In the wake of IF’s recent report recommending that Hinkley Point should be scrapped, the French government has confirmed it still intends to support the project. David Kingman explains
Following the publication of IF’s recent Toxic Time Capsule report which called for the new nuclear reactor at Hinkley Point to be scrapped, speculation has continued to mount over the project’s future. However, a recent statement from the French government, which will pay a vital role in the key decisions about it, suggests that that IF’s advice will not be heeded.
France “completely committed” to building Hinkley Point
During an episode of the Andrew Marr Show which aired on BBC1 on 17 April, Emmanuel Macron – the current French Minister of Economy, Industry and Digital Affairs – said that he remained “completely committed” to the building of Hinkley Point, which he argued was a “very important” project for France and EDF.
He particularly highlighted the importance of boosting France’s commitment to nuclear energy when explaining why he continued to support the project, and indicated that he hoped a final deal could be signed in the coming week:
“We back Hinkley Point project, it’s very important for France, it’s very important for the nuclear sector and EDF. Now we have to finalise the work, and especially the technical and industrial work, very closely with EDF, with the British government, to be in a situation to sign in the coming week or more. [The project will definitely go ahead], because I think it’s very important for our commitment to nuclear energy.”
This statement of support is important to the beleaguered Hinkley Point project, as EDF still needs the French government to agree to provide the necessary financial assistance without which they will not be able to participate. The current state of the deal is that, despite the planned investment by its Chinese partners, EDF still needs to provide two-thirds of the estimated £18 billion cost of developing the project, an amount greater than the firm’s market value.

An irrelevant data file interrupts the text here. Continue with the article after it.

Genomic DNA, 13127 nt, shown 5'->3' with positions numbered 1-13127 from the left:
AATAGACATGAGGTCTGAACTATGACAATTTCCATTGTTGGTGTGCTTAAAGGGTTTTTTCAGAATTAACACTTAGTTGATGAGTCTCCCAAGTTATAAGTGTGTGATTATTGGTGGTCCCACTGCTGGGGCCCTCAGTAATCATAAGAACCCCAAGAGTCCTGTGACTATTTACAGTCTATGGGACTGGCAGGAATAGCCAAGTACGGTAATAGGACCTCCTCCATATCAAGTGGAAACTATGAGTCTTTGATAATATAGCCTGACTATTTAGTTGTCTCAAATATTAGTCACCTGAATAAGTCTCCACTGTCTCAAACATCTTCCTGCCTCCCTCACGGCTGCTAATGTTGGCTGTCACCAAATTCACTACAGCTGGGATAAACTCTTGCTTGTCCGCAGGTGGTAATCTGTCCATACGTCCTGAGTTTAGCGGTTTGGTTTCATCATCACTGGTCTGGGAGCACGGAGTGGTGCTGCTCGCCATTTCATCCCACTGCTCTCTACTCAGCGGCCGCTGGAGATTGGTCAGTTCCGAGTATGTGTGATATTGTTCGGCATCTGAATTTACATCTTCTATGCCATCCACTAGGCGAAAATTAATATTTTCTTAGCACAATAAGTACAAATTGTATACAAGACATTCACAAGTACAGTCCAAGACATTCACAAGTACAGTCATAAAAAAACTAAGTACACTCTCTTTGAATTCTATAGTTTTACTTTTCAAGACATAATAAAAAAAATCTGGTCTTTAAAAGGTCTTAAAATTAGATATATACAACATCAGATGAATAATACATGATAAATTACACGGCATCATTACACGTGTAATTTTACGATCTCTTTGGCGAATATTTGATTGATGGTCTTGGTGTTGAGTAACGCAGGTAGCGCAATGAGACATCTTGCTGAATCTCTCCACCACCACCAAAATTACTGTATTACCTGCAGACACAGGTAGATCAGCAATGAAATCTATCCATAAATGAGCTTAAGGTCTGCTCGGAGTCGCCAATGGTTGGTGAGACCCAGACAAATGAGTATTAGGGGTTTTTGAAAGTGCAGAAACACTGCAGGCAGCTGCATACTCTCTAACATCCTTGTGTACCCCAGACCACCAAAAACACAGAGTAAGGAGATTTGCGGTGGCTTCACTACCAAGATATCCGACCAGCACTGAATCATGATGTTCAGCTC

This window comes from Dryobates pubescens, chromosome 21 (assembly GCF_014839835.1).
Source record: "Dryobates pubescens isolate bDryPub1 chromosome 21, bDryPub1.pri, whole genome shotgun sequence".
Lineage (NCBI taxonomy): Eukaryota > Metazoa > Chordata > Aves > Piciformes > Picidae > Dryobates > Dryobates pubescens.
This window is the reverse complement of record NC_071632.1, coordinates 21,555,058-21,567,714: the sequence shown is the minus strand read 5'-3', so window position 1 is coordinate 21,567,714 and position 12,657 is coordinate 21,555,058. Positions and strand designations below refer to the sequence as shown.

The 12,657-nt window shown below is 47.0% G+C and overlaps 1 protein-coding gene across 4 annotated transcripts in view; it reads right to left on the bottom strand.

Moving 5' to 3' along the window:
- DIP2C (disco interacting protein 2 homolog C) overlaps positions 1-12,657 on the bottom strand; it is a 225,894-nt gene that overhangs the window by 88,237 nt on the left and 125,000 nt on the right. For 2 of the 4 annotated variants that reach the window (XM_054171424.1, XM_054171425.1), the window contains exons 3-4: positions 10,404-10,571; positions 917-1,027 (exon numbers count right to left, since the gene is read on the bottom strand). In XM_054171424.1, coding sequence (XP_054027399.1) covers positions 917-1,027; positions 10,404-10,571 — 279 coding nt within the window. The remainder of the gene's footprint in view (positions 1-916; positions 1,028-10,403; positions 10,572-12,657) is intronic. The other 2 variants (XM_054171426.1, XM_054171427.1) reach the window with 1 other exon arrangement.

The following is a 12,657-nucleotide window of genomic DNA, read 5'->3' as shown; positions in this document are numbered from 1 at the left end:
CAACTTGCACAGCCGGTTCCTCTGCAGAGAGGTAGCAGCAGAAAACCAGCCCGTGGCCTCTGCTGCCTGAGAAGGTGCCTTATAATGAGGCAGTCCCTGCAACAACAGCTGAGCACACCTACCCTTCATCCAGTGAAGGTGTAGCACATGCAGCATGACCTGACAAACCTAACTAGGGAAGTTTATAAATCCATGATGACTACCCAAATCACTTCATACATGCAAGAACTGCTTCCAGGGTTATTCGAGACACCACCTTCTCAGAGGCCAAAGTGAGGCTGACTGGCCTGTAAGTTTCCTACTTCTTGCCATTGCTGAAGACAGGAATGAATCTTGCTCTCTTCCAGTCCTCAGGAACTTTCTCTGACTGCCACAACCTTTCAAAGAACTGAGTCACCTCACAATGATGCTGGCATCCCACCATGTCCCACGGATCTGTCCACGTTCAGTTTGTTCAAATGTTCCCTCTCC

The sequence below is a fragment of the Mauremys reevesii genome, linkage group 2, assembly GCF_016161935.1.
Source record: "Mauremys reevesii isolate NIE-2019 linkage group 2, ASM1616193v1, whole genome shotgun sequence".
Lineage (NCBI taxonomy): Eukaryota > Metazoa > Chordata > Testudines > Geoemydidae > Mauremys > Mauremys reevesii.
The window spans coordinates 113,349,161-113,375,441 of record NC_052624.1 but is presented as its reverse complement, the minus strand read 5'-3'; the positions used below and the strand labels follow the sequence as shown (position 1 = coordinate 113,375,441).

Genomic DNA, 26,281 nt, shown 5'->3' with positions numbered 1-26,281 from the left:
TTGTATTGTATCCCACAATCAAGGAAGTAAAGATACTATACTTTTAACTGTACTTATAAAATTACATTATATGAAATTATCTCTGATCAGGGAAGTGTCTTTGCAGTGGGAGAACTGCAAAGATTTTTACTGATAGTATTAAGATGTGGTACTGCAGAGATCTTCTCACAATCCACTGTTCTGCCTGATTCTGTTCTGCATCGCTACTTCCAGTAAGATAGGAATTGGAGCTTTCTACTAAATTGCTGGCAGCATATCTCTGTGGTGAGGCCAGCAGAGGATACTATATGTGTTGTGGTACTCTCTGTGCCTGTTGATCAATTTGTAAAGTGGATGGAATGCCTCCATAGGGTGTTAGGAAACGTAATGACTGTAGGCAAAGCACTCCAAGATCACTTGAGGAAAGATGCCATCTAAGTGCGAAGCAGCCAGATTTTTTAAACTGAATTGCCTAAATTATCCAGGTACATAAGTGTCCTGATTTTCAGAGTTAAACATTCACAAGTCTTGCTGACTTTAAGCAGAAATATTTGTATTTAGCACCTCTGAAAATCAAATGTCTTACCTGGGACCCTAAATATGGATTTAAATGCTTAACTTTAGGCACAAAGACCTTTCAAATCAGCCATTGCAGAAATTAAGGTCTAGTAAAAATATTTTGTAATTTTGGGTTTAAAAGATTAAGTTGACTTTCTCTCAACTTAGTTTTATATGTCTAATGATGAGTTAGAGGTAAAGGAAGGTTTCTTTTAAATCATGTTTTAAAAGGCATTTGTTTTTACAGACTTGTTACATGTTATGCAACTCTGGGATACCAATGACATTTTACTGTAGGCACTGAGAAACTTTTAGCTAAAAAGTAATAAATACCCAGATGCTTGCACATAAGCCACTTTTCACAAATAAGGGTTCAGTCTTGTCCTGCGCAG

The support of the French government’s economic minister would appear to indicate that the necessary financial assistance will be forthcoming. However, Emmanuel Macron’s statement somewhat contradicts the position adopted by another member of the French government, the energy minister Ségolène Royal, who just days earlier had said during a television interview that the option of postponing the project was still under discussion.
Tilting at windmills?
The publication of IF’s report, which argued that Hinkley Point should be scrapped in favour of renewable energy because it will impose unjustifiable economic and environment costs on future generations who haven’t agreed to it, has been accompanied by a mounting drumbeat of criticism facing the project as a whole.
Shortly before the launch of IF’s report, the House of Commons Energy and Climate Change select committee held a one-off evidence session into the future of new nuclear projects in the UK, at which the impartial expert witnesses who appeared damned the project unanimously on economic and environmental grounds.
And just over a month ago, EDF’s finance director, Thomas Piquemal, resigned from the company partly because he thought the Hinkley Point project was likely to damage EDF’s financial position, reports suggested. Were EDF to pull out of the project, it would almost certainly be back to square one for the plans to expand the UK’s nuclear capacity by ultimately building a total of five new reactors, as none of the other proposed schemes is anywhere near as developed as Hinkley Point yet.
Of course, IF would argue that such an outcome would represent a lucky escape for the UK – and it may even represent one for the nuclear industry as well. During the select committee evidence session mentioned above, Dr Douglas Parr, Policy Director at Greenpeace UK, referred in passing to the idea that the building of Hinkley Point could be one of the best things that’s ever happened to Britain’s anti-nuclear campaigners:
“There was a blog last week by a well known nuclear sceptic saying that the anti-nuclear group should now start campaigning in favour of Hinkley Point C being built, because it is going to be so damaging to the nuclear industry as a whole, in terms of how it is seen internationally, that it is going to be a millstone round their neck.”